Friday, June 8, 2018


Directed by Jarrad West
Canberra REP at Theatre 3 to 16 June

Reviewed by Len Power 7 June 2018

‘Radio On Repertory Lane’ is a performance of a collection of mostly radio scripts.  A few of the scripts used originated on television and these were, curiously, the most enjoyable ones in the show.

Two episodes of the serial, ‘Flash Gordon’, were presented at the start and end of the show.  They weren’t engaging because we’re not as familiar with the characters as we would be if we’d been following the show avidly week after week as people did back then.

‘Blue Hills’ was introduced by narrator, Michael Cooper, in a tone that implied it wasn’t very good and then some of the cast played it as a send-up, making it hard to see what made the show one of the most famous of its time.

The Agatha Christie Poirot play had a dull script but Tony Turner was fun as Poirot and Ylaria Rogers really captured the style and spirit of a glamorous radio performer before a live audience.

While the radio scripts presented were all from an earlier time, ‘Argument’, ‘The Good Old Days’, ‘Ones’ and ‘The Last Supper’ had all been seen on television in the 1970s.  While entertaining, they were from a different era and didn’t really fit in with the nostalgic radio theme of the show.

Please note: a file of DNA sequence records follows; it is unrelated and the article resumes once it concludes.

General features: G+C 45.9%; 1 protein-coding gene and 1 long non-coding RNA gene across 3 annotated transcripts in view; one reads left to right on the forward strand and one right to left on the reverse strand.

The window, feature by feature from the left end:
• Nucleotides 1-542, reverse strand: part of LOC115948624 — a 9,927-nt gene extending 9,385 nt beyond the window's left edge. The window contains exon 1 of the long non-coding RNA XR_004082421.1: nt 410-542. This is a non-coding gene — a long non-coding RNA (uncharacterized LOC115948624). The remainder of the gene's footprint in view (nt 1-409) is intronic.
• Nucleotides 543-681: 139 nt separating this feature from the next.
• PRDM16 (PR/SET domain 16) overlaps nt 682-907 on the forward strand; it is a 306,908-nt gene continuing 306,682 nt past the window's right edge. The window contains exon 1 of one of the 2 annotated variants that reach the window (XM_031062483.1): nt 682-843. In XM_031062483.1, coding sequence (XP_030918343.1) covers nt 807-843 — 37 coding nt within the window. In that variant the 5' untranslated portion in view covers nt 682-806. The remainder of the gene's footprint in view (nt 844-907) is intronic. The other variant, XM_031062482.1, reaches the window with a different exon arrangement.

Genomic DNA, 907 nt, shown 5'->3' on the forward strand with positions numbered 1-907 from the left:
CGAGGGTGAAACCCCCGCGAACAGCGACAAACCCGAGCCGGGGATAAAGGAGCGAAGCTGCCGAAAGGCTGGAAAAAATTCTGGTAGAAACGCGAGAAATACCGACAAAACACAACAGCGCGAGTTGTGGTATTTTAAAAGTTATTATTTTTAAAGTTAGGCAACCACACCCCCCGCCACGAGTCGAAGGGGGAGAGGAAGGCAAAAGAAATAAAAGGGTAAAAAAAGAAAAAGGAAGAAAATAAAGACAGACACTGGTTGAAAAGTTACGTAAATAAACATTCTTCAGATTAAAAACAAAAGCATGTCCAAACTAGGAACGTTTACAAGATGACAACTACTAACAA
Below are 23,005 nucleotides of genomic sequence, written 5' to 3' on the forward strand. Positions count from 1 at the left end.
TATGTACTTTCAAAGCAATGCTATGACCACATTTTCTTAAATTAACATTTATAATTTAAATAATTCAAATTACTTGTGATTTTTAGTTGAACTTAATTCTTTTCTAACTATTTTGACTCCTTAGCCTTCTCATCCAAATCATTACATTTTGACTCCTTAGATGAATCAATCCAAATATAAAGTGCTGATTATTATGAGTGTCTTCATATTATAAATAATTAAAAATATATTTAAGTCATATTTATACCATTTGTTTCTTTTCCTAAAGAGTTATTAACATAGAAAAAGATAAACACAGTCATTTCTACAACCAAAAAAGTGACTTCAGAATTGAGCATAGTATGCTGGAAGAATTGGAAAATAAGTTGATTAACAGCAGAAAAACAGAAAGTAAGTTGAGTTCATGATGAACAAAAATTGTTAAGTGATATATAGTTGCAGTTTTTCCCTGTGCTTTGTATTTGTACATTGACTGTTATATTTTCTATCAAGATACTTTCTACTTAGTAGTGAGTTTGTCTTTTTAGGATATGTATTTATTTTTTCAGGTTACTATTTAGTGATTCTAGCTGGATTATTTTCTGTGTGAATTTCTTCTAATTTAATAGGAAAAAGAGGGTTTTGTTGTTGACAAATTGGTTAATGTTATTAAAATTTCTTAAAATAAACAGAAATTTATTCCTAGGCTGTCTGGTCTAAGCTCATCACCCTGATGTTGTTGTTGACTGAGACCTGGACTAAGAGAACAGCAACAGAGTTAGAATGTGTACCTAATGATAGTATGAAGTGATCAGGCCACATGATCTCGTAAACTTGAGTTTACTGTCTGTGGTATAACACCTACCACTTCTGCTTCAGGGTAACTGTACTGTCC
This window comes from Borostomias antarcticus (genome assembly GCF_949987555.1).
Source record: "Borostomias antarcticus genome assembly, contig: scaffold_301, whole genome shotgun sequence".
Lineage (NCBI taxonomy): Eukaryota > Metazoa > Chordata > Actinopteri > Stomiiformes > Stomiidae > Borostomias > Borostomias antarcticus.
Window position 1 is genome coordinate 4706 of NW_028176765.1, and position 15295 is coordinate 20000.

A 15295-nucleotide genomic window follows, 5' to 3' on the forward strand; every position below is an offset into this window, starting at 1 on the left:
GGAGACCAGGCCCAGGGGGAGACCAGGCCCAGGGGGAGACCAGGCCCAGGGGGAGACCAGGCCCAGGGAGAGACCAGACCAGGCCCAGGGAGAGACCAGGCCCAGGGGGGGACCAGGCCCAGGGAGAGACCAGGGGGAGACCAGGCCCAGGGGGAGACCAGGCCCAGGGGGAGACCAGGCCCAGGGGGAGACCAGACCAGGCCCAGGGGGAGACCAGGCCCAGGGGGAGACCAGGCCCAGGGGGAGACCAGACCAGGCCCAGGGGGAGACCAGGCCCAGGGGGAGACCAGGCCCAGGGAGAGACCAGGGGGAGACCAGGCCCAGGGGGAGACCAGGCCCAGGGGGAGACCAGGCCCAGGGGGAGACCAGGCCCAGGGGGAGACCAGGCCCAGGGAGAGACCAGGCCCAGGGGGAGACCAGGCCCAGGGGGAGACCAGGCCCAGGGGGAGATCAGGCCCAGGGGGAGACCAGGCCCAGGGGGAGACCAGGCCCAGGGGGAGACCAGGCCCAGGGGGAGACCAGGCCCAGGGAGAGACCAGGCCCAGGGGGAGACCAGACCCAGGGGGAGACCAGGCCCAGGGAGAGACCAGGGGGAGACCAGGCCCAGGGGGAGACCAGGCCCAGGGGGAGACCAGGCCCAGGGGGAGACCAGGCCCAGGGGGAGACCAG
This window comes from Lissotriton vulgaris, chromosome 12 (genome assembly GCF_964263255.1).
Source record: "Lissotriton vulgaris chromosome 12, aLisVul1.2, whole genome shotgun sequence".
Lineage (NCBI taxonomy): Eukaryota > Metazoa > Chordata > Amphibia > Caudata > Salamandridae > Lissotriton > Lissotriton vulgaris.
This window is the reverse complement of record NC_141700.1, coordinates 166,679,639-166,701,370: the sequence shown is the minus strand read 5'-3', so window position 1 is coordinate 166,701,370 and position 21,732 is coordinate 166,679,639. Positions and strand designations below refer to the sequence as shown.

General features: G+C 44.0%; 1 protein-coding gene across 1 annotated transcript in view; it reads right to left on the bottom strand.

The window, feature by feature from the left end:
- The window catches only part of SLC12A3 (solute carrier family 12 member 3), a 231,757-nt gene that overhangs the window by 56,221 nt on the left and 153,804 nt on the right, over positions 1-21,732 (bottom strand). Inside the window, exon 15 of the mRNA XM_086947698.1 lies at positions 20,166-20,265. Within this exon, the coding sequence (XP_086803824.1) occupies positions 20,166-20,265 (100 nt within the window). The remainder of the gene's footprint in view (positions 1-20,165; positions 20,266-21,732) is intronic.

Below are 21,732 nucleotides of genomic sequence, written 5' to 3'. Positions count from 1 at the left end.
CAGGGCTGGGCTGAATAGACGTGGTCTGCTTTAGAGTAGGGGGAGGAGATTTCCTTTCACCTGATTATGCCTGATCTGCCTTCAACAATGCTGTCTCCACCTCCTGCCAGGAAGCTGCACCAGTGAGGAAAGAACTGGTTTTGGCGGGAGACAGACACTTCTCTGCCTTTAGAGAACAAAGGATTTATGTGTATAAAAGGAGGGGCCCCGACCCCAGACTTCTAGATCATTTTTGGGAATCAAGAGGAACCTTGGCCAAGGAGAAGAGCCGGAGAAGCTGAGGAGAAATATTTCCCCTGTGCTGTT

Director, Jarrad West had gathered a strong cast of performers who had a lot of fun with the material.  Unfortunately it wasn’t as much fun for the audience.  Played without interval for 90 minutes, it really started to drag after a while.  Maybe including some old radio commercials might have helped as an amusing break from some of the less interesting scripts.

Much of the fun of watching a recreation of a radio performance is in seeing the sound effects being performed.  This aspect should have been given more prominence closer to the audience.  Situated at the back of the set, many of the effects were lost and generally needed better amplification.  The level of background music often swamped them as well.

While the cast gave good vocal performances, the show would have been more successful if a stronger effort had been put into recreating the era and the ambience of radio actors performing before a live audience.  Just performing the scripts into microphones as if the live audience mostly didn’t exist, resulted in a less than memorable show.

Len Power’s reviews are also broadcast on his ‘On Stage’ performing arts radio program on Mondays and Wednesdays from 3.30pm on Artsound FM 92.7.